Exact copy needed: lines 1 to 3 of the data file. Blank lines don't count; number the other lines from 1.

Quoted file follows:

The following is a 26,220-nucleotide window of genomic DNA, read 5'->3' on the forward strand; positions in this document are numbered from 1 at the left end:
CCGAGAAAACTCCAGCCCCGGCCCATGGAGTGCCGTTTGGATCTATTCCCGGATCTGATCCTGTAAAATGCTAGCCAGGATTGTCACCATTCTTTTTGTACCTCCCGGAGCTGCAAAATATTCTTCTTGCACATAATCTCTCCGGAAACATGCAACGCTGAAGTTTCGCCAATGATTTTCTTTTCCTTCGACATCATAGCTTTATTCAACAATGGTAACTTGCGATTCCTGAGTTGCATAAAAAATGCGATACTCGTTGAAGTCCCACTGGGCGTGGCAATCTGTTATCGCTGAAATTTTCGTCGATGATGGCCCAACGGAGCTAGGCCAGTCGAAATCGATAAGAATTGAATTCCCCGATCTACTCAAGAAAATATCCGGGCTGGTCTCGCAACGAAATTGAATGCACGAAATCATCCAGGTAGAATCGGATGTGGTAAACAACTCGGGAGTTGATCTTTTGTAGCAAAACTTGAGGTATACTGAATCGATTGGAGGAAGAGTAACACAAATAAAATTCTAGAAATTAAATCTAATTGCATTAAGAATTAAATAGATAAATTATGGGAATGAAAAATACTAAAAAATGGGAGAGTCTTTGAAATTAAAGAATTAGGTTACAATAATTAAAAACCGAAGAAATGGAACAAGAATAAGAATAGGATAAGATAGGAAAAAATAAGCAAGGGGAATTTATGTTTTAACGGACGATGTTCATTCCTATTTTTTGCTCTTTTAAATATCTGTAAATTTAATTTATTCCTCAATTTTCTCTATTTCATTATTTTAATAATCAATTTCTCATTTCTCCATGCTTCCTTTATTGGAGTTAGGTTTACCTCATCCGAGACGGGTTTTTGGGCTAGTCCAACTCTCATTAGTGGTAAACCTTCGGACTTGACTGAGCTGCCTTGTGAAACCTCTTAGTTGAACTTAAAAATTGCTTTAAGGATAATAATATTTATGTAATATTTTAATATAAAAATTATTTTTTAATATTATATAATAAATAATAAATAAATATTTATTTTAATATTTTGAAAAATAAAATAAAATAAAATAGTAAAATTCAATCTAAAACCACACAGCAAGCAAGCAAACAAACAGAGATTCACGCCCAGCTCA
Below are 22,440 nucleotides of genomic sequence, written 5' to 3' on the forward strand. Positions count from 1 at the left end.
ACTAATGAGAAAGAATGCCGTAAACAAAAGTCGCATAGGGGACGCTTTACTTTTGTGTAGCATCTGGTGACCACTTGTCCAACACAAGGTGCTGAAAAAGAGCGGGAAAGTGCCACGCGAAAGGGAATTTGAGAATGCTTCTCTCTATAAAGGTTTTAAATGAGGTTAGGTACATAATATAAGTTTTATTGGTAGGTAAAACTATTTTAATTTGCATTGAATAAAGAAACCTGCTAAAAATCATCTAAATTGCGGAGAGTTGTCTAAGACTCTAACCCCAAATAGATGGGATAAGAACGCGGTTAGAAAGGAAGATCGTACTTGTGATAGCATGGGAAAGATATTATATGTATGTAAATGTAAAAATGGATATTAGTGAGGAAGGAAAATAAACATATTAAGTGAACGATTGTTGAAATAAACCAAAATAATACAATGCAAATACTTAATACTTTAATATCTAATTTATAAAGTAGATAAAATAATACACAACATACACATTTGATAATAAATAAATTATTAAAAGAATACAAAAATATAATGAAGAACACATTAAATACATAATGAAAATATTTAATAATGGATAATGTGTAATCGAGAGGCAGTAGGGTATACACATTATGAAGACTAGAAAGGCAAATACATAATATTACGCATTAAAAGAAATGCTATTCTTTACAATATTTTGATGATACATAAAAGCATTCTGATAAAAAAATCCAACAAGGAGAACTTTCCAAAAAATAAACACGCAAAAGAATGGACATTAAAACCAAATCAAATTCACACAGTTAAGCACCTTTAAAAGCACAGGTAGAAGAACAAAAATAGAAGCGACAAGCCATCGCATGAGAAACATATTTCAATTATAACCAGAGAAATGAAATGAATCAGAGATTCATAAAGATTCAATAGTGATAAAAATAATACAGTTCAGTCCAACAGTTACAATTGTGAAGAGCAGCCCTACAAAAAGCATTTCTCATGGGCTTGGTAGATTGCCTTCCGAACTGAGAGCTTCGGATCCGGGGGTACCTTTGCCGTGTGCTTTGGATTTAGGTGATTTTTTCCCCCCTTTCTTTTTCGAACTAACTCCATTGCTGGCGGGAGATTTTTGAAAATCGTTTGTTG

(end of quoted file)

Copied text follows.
The following is a 26,220-nucleotide window of genomic DNA, read 5'->3' on the forward strand; positions in this document are numbered from 1 at the left end:
CCGAGAAAACTCCAGCCCCGGCCCATGGAGTGCCGTTTGGATCTATTCCCGGATCTGATCCTGTAAAATGCTAGCCAGGATTGTCACCATTCTTTTTGTACCTCCCGGAGCTGCAAAATATTCTTCTTGCACATAATCTCTCCGGAAACATGCAACGCTGAAGTTTCGCCAATGATTTTCTTTTCCTTCGACATCATAGCTTTATTCAACAATGGTAACTTGCGATTCCTGAGTTGCATAAAAAATGCGATACTCGTTGAAGTCCCACTGGGCGTGGCAATCTGTTATCGCTGAAATTTTCGTCGATGATGGCCCAACGGAGCTAGGCCAGTCGAAATCGATAAGAATTGAATTCCCCGATCTACTCAAGAAAATATCCGGGCTGGTCTCGCAACGAAATTGAATGCACGAAATCATCCAGGTAGAATCGGATGTGGTAAACAACTCGGGAGTTGATCTTTTGTAGCAAAACTTGAGGTATACTGAATCGATTGGAGGAAGAGTAACACAAATAAAATTCTAGAAATTAAATCTAATTGCATTAAGAATTAAATAGATAAATTATGGGAATGAAAAATACTAAAAAATGGGAGAGTCTTTGAAATTAAAGAATTAGGTTACAATAATTAAAAACCGAAGAAATGGAACAAGAATAAGAATAGGATAAGATAGGAAAAAATAAGCAAGGGGAATTTATGTTTTAACGGACGATGTTCATTCCTATTTTTTGCTCTTTTAAATATCTGTAAATTTAATTTATTCCTCAATTTTCTCTATTTCATTATTTTAATAATCAATTTCTCATTTCTCCATGCTTCCTTTATTGGAGTTAGGTTTACCTCATCCGAGACGGGTTTTTGGGCTAGTCCAACTCTCATTAGTGGTAAACCTTCGGACTTGACTGAGCTGCCTTGTGAAACCTCTTAGTTGAACTTAAAAATTGCTTTAAGGATAATAATATTTATGTAATATTTTAATATAAAAATTATTTTTTAATATTATATAATAAATAATAAATAAATATTTATTTTAATATTTTGAAAAATAAAATAAAATAAAATAGTAAAATTCAATCTAAAACCACACAGCAAGCAAGCAAACAAACAGAGATTCACGCCCAGCTCA
Below are 22,440 nucleotides of genomic sequence, written 5' to 3' on the forward strand. Positions count from 1 at the left end.